Local campus Hillel Proves Pluralism Is Totally Possible As Long As No One Interacts With Each Other

COLLEGE PARK, MD — The University of Maryland Hillel has proven, once and for all, that Jewish communities are capable of creating inclusive and pluralistic spaces, where Jews of all denominations can feel comfortable practicing their own brand of Judaism around each other, as long as they are within their own designated rooms of the building at their own designated times.

Rabbi Marty Gerson, Hillel Director, commented, “We have such a wide spectrum of students, with a diverse array of religious practices, and varying degrees of comfort in the Hillel community. We have over a dozen student groups sponsored by Hillel, and when I get to see them all meeting on different nights of the week and competing to reserve the biggest rooms, it shows me how unified we are as Jews.”

Sharon Broder, Hillel’s executive assistant said, “Some students don’t eat out and some of them have never heard prayers done in Hebrew. But that doesn’t mean we can’t share a meal or have a meaningful service together. And when I see the leaders of the groups fighting over the Shabbat-observant egalitarian freshmen, for example, so that one group can grow at the expense of the other, I can see that these students truly care about our inclusive community.”

Jake Fleischer, president of the Conservative minyan said, “I grew up Conservative, I observe Shabbat, and I honestly feel most connected to my Judaism when I’m listening to Rick Recht. And no one here questions any of that. Two of my best friends are Reform and Orthodox, and we love hanging out at Hillel together.”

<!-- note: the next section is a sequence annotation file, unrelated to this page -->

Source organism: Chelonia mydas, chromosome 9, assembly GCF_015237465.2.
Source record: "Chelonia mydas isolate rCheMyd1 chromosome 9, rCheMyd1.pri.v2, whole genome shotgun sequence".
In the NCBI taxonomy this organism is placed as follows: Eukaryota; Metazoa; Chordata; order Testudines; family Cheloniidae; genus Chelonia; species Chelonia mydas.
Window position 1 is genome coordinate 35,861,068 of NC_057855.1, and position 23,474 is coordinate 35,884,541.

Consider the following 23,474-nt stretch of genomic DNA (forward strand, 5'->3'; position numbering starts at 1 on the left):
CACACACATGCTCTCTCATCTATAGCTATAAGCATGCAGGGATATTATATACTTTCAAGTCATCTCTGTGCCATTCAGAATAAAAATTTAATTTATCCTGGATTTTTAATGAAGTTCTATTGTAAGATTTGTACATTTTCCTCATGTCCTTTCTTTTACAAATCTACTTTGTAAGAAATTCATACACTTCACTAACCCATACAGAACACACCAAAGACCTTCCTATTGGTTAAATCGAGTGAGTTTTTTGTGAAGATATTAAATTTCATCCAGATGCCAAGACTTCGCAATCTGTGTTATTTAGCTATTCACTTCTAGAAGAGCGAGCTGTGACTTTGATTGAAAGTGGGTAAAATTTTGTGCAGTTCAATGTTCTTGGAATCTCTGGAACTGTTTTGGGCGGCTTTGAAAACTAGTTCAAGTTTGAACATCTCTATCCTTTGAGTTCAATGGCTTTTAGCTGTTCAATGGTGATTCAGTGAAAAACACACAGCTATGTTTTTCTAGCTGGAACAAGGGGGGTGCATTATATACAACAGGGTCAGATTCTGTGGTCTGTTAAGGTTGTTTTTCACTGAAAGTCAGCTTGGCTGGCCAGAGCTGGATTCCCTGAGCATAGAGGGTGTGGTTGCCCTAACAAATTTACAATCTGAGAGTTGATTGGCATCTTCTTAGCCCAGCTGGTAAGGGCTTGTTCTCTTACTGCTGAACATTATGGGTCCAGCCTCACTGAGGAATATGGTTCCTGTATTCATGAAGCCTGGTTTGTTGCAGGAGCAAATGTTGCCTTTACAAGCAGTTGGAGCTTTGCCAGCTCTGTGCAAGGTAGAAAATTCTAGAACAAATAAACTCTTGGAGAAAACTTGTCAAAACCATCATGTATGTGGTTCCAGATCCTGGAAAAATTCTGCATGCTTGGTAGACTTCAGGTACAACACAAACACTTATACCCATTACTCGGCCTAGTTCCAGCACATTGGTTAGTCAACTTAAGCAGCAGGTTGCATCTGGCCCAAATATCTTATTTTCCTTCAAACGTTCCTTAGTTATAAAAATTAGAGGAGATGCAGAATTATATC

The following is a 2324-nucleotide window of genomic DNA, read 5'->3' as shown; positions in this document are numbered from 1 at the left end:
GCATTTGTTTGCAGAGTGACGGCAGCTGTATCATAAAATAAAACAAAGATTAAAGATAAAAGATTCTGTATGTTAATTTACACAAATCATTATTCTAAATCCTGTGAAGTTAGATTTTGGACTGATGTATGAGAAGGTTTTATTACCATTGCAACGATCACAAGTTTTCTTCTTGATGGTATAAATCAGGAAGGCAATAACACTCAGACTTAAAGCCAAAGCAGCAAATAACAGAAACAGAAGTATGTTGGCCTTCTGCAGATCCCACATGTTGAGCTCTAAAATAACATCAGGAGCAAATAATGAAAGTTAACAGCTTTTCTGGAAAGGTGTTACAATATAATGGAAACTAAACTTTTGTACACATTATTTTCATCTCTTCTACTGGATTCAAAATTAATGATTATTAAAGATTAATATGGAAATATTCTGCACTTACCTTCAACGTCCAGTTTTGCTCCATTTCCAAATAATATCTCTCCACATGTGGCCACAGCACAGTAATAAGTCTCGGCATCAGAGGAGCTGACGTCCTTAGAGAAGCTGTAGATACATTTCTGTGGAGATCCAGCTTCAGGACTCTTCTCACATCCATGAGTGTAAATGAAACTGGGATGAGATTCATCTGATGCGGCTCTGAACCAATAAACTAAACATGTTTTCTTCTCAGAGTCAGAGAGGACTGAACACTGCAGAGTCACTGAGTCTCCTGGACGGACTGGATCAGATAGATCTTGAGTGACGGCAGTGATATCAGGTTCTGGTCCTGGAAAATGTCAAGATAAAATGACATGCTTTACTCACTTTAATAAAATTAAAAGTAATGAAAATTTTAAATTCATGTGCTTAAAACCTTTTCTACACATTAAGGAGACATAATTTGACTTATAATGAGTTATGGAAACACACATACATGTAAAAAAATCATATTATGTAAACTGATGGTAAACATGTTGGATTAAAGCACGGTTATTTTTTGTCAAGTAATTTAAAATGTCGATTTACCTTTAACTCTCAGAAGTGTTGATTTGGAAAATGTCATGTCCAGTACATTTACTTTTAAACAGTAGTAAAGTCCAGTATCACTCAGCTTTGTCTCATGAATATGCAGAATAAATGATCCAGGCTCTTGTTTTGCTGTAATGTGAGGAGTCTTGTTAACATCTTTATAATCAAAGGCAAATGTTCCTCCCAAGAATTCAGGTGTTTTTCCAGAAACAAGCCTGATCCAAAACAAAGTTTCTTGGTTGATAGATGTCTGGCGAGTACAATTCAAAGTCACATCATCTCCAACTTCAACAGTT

Neither friend could be reached for comment, as Yehuda Pressler, gabbai of the Orthodox group was davening mincha and Josh Bergman, songleader of the Reform group was at Burger King.

Fleischer continued, “I know people say that pluralism can’t truly exist without one group accommodating the other, but when I’m in Conservative kabbalat shabbat and I know that Orthodox kabbalat shabbat is happening across the building, and Reform services are just outside, and then we all come together to eat strictly kosher food that most students don’t really care is kosher and then half the students go together to parties while the other half stay and play board games, I just really feel like we are a truly united community.”

As Fleischer spoke, another student, Kira Oppenheim, rolled her eyes and said “Jake did a pluralistic summer program in high school and he thinks he’s going to save Judaism. Just because he listens to Reform music and wears a kippah, it really doesn’t mean he’s the next Heschel.”

To this, Fleischer responded, “I listen to Hasidic music too.”

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